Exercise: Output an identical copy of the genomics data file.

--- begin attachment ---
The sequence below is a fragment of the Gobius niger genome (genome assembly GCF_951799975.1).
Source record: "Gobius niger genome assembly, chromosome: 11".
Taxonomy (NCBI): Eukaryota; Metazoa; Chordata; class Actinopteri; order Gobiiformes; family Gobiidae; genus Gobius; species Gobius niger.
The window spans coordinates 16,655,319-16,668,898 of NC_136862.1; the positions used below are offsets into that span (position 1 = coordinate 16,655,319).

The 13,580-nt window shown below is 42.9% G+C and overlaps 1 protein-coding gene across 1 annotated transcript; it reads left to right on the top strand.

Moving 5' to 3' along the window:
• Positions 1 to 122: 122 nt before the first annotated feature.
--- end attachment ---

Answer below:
The sequence below is a fragment of the Gobius niger genome (genome assembly GCF_951799975.1).
Source record: "Gobius niger genome assembly, chromosome: 11".
Taxonomy (NCBI): Eukaryota; Metazoa; Chordata; class Actinopteri; order Gobiiformes; family Gobiidae; genus Gobius; species Gobius niger.
The window spans coordinates 16,655,319-16,668,898 of NC_136862.1; the positions used below are offsets into that span (position 1 = coordinate 16,655,319).

The 13,580-nt window shown below is 42.9% G+C and overlaps 1 protein-coding gene across 1 annotated transcript; it reads left to right on the top strand.

Moving 5' to 3' along the window:
• Positions 1 to 122: 122 nt before the first annotated feature.